avilov More than 1 year ago
Excellent biography about an important but forgotten general.
DC_ReaderSC More than 1 year ago
This is a fairly well written book. The subject as largely unknown and the author clearly conducted as much research as was possible. I would have to surmise that the theme is the influence of Dumas, the general on Dumas, the author. Fans of the novelist will likely enjoy this read. I am more of a history fan, so I felt shorted at times. I would liked to have gotten more information about the battles. But overall this was a satisfying purchase.
Teebokaroo More than 1 year ago
I am about halfway thru the book. I find it very interesting and educational and easy to read; It is not a textbook, but it is written in a modern way like a story. If you like history and this starts in the mid-1700's and later, it covers French history as well as touching on North America and the Caribbean during that period. Great for European history buffs!
Anonymous More than 1 year ago
Extremely well done. Reiss has performed remarkable research and brings Dumas to life. I really enjoy such a book that reveals a little known but important historical character.
Anonymous More than 1 year ago
It reminded me tht no matter how much we think we know of the past we'll never really know the full story about these peoples lives.
Anonymous 6 months ago
This book speaks the true nature of Man. The author renders a man vividly and poignantly. The scope of human events as historical views engraves windows of equal modern history. General Dumas, the “Black Count” is a beautiful telling of devotion.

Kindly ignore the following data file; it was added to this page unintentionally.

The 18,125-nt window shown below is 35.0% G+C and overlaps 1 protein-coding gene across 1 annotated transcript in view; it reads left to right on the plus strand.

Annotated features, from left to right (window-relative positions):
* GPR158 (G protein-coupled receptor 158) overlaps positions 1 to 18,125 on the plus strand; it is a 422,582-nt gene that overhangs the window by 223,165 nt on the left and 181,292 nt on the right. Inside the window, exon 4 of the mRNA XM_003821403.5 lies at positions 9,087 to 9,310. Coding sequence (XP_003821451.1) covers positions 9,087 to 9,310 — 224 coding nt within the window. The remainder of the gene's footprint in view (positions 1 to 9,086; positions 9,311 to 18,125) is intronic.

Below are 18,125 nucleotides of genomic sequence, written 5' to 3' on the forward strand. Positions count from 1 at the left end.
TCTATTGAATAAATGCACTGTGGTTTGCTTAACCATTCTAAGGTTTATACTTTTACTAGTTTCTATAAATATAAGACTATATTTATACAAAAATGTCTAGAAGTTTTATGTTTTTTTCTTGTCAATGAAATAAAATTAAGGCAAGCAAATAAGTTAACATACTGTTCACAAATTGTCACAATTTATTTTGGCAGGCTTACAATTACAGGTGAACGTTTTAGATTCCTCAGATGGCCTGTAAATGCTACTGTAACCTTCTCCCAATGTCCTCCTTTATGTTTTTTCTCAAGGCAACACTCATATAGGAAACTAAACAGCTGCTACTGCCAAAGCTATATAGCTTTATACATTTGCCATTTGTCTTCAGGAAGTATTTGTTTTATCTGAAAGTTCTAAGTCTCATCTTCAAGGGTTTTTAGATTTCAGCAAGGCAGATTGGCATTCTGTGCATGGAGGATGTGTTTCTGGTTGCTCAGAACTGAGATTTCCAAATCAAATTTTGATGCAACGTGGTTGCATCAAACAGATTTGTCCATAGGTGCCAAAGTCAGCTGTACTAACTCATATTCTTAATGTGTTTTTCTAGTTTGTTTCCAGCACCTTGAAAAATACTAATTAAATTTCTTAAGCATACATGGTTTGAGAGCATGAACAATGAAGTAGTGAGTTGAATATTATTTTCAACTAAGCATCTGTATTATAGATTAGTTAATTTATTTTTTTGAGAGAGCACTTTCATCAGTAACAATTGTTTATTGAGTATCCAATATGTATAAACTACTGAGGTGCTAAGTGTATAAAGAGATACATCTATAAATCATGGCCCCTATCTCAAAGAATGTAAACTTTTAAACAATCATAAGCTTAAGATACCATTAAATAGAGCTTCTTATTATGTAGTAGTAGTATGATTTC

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pedigreedmutt More than 1 year ago
started a little slow but well worth it. I totally enjoyed the very well documented story of the father of alexander Dumas, Alex Dumas. I certainly hope he gains his rightful place in history. a remarkable story of a remarkable man
Tubbster More than 1 year ago
Really well done biography of a forgotten and ignored hero. Reiss does a thoughtful job of detailing the turmoil of the revolutionary period in France, the devotion of a gifted son to a father who died too soon, and the machinations of economic forces in re-instituting racism and slavery in France. Should be required reading for students of French history and Black History, as well as those who blindly idolize Napoleon.
Anonymous More than 1 year ago
Anonymous More than 1 year ago
I loved this exploration of the life of author Alexandre Dumas's father. It is a brilliant look at a time and world that interests me. It's not a novel but if you've enjoyed The Three Musketeers and stories about the Napoleonic era you'll like this.
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Anonymous More than 1 year ago
The story of Alexander Dumas's father. Beautifully and sensitively written. Loved it.